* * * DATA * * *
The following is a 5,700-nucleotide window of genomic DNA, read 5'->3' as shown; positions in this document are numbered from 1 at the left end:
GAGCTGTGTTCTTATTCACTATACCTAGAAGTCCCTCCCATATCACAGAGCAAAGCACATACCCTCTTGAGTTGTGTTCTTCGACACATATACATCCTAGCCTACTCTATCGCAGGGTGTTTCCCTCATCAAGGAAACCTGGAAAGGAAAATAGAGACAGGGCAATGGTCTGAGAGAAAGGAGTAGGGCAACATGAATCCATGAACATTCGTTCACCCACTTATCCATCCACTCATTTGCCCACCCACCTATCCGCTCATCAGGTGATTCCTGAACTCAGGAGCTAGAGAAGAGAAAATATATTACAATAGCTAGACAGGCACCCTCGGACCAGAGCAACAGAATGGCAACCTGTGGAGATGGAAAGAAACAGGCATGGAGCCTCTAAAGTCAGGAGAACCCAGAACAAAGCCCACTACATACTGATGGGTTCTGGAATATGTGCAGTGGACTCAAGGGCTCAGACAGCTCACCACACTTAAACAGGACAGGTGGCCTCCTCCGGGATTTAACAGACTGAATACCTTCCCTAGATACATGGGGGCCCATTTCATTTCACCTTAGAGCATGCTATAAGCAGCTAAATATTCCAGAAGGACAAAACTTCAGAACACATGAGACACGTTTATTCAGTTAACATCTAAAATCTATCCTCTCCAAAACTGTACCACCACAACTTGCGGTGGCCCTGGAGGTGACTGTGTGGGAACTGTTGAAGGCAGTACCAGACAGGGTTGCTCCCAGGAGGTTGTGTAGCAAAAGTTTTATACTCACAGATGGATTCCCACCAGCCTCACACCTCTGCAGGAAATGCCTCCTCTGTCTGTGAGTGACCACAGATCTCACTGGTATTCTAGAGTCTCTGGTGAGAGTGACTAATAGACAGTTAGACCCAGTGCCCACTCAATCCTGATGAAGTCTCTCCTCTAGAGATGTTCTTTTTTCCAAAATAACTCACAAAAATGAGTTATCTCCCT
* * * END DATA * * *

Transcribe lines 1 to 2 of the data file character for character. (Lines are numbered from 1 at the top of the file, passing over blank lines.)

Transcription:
The following is a 5,700-nucleotide window of genomic DNA, read 5'->3' as shown; positions in this document are numbered from 1 at the left end:
GAGCTGTGTTCTTATTCACTATACCTAGAAGTCCCTCCCATATCACAGAGCAAAGCACATACCCTCTTGAGTTGTGTTCTTCGACACATATACATCCTAGCCTACTCTATCGCAGGGTGTTTCCCTCATCAAGGAAACCTGGAAAGGAAAATAGAGACAGGGCAATGGTCTGAGAGAAAGGAGTAGGGCAACATGAATCCATGAACATTCGTTCACCCACTTATCCATCCACTCATTTGCCCACCCACCTATCCGCTCATCAGGTGATTCCTGAACTCAGGAGCTAGAGAAGAGAAAATATATTACAATAGCTAGACAGGCACCCTCGGACCAGAGCAACAGAATGGCAACCTGTGGAGATGGAAAGAAACAGGCATGGAGCCTCTAAAGTCAGGAGAACCCAGAACAAAGCCCACTACATACTGATGGGTTCTGGAATATGTGCAGTGGACTCAAGGGCTCAGACAGCTCACCACACTTAAACAGGACAGGTGGCCTCCTCCGGGATTTAACAGACTGAATACCTTCCCTAGATACATGGGGGCCCATTTCATTTCACCTTAGAGCATGCTATAAGCAGCTAAATATTCCAGAAGGACAAAACTTCAGAACACATGAGACACGTTTATTCAGTTAACATCTAAAATCTATCCTCTCCAAAACTGTACCACCACAACTTGCGGTGGCCCTGGAGGTGACTGTGTGGGAACTGTTGAAGGCAGTACCAGACAGGGTTGCTCCCAGGAGGTTGTGTAGCAAAAGTTTTATACTCACAGATGGATTCCCACCAGCCTCACACCTCTGCAGGAAATGCCTCCTCTGTCTGTGAGTGACCACAGATCTCACTGGTATTCTAGAGTCTCTGGTGAGAGTGACTAATAGACAGTTAGACCCAGTGCCCACTCAATCCTGATGAAGTCTCTCCTCTAGAGATGTTCTTTTTTCCAAAATAACTCACAAAAATGAGTTATCTCCCT